Mediaeval Genre Reincarnated in the Reformation

The St Albans Psalter has pictures everywhere. Thinking about the St Albans Psalter as an important mediæval psalter reminds me of the Protestant Reformation, whose churches, as Nevin and Schaff (and Luther!) might say, are as much heir to the mediæval cultural heritage as the papist churches. Charles Washington Baird, in Eutaxia, or, The Presbyterian Liturgies: Historical Sketches (M. W. Dodd, 1855), 74, cites John Quick’s Synodicon (1692), Chapter iii, Article 40:

The Eleventh Synod [of the Reformed churches in France], which met 1581, ordered that printers publishing the Psalm-book of the Church should not separate from it the Prayers and Catechism, but bind them together. An earlier law provides that all persons should bring their Psalm-books with them to divine service, and reproves those who fail in doing so.

So did the genre of the psalter continue to live in the Reformed churches of France and in the Church of England, in France’s Reformed psalm books and in England’s Book of Common Prayer.

‘Aulcuns pseaulmes et cantiques mys en chant. A Strasburg. 1539.’ (Side note: the blackletter looks quite attractive in conjunction with the roman type.) Indeed, not only do these books simply reproduce the Psalms of David, but in continuity with the mediæval genre they also contain ‘canticles’, by which is probably meant the evangelical canticles, namely the Magnificat, the Benedictus and the Nunc Dimittis.

Taking the evidence of the 1581 synod, we can see that by that date it was normative for these psalms and canticles, rendered into song, to be bound together in one physical object with ‘the Prayers and Catechism’: these psalters would then have been the kind of devotional material for the laity in the sixteenth century that the St Albans Psalter may have been for Christina of Markyate in the twelfth. Instead of pictures ‘for instruction’, however, these Reformed psalters have catechisms in them.

This substitution’s in keeping with the continental Reformed tendency toward iconoclasm, reflected in the Puritan destruction of images in the Church of England – one thinks also of whitewashed churches. What’s lost for today in the wholesale replacement of images with words of doctrinal and (if they used the Heidelberg Catechism of 1563) devotional instruction? Opportunities for intertextual connexion within the book, I think – and thus potential depiction of redemptive-historical typology – unless you fill up the pages with lots of little marginalia. For meeting that task with œconomical order and harmony, though, my opinion’s that you can’t beat pictures.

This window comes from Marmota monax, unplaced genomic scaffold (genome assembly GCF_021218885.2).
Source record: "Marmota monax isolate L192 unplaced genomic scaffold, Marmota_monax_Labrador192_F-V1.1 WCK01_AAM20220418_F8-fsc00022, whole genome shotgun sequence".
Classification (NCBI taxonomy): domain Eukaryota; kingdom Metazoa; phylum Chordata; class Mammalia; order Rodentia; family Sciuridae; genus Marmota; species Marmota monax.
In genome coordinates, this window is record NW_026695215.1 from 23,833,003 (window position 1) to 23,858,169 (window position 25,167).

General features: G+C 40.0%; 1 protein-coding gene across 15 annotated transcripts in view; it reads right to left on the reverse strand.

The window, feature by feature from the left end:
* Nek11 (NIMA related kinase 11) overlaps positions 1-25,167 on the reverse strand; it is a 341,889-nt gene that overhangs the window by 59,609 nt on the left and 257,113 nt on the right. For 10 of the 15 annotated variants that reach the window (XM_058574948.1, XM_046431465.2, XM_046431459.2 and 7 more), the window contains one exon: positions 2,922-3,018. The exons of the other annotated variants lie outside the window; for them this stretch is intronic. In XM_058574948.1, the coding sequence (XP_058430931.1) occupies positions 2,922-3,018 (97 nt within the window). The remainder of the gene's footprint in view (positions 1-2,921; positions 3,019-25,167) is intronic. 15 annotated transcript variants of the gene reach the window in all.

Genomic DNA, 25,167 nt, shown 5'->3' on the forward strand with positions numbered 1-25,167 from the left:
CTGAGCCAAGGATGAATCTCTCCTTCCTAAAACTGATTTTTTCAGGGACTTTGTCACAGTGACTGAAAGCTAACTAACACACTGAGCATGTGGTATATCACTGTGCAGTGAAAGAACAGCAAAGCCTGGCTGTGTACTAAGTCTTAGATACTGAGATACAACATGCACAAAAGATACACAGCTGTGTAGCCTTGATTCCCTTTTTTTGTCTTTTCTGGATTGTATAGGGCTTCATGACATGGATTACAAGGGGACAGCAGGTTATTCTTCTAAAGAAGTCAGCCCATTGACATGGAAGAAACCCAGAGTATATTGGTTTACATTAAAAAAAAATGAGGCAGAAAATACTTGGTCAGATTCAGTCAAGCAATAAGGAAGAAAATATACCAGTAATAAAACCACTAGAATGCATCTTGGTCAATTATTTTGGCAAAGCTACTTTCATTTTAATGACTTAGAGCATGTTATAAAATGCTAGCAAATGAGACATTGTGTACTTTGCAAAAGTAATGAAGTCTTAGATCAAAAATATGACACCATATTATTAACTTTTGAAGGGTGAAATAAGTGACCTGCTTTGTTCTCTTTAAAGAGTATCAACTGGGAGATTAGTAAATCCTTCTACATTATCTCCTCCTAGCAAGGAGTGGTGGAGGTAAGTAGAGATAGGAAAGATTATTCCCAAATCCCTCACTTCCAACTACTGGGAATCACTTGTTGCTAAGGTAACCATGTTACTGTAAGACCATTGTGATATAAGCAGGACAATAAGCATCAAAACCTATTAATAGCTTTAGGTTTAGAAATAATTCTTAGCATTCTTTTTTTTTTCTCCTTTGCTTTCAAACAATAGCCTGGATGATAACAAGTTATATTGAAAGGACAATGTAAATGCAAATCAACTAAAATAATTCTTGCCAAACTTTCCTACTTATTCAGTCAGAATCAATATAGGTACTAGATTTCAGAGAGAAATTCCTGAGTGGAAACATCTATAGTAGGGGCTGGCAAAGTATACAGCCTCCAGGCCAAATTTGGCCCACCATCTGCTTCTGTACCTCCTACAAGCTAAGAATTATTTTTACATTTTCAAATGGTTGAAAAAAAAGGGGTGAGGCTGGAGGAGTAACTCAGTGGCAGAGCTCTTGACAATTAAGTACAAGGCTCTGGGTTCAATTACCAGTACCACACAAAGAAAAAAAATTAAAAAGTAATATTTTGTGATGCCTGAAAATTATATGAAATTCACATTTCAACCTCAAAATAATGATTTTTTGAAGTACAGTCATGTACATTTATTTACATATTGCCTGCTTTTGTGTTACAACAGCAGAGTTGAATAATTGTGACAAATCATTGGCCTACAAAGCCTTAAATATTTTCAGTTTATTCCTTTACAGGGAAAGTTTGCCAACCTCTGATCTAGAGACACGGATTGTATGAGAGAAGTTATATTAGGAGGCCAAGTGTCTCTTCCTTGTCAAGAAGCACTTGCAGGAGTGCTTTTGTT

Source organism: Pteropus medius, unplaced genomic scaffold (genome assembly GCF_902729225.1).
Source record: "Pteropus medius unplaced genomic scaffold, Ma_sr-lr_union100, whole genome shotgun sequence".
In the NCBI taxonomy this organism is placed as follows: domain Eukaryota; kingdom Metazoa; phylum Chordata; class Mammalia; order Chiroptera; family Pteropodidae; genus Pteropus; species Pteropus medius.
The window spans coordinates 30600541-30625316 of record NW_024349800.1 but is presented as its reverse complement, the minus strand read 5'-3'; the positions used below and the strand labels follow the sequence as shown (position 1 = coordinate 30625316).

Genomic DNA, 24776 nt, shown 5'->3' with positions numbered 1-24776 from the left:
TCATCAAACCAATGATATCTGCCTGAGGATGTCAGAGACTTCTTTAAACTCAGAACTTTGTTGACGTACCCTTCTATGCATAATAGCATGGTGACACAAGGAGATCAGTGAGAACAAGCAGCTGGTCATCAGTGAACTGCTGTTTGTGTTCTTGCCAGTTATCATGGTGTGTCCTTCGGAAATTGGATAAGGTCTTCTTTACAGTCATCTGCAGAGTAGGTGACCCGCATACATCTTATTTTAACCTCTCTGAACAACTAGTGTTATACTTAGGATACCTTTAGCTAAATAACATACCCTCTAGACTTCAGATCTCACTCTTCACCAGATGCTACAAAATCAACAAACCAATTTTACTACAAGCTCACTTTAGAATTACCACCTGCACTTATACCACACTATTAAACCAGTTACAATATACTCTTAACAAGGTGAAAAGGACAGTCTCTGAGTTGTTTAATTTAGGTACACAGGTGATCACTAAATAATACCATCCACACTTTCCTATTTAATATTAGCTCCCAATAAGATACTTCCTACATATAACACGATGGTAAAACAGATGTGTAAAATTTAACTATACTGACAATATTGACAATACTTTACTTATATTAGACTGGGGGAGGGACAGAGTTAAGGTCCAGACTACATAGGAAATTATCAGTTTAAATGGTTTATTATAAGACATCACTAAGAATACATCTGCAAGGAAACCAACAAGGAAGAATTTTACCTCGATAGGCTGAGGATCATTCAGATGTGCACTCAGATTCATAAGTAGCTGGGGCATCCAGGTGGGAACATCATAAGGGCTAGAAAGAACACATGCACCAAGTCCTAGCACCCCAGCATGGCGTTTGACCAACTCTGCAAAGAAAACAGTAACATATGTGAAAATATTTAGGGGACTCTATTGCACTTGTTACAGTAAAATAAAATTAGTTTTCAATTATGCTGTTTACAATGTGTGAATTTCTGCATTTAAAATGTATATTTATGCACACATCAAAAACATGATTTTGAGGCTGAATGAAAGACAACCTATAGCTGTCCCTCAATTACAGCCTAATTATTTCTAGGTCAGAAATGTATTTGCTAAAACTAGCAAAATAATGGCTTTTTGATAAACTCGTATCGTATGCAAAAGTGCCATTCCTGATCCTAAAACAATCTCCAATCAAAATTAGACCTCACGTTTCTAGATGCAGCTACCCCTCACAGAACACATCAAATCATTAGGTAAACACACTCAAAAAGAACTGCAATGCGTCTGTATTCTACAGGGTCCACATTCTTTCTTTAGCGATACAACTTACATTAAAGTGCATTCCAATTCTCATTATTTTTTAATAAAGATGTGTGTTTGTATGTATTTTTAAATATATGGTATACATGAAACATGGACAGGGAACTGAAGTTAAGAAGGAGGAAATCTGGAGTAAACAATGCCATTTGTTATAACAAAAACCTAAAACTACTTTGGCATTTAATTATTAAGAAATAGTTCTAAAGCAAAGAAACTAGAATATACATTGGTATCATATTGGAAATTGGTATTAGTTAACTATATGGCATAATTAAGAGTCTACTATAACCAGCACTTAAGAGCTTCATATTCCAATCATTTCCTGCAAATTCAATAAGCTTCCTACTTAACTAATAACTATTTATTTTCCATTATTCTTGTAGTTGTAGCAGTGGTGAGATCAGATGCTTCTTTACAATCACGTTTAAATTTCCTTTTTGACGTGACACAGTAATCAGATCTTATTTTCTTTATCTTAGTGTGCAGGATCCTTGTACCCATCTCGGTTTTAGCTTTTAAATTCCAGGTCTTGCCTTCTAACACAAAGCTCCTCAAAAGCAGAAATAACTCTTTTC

Now, I do understand the need during the Reformation for some uniformity in what these books held between the covers, as well as the good purpose of destroying superstition. Whatever my æsthetic instincts, maybe it really was a good thing that stone altars in Tudor church buildings were destroyed and replaced with wooden tables. The French Reformed psalters, I’m sure, even have a graceful beauty of their own, as does the Book of Common Prayer, without ostentation, without pretention, without idolatry.

But maybe now’s a time once more to produce psalters that contain woodcuts if not coloured illuminations, not for vain ornamentation but with regard for edification and beauty. We may once have broken images in order to abolish mediæval superstitions, but the Anointed will break the nations with a rod of iron, for the Father has set the Son upon his holy hill. What we want now, I venture to say, are images that call the reader to the Martyr’s crown, images that show us the beauty of the Cross. Such images would encourage godliness rather than idolatry and draw our eyes upward rather than inward.

And as far as I know, visual depiction of Jesus doesn’t break the second commandment of the Decalogue:

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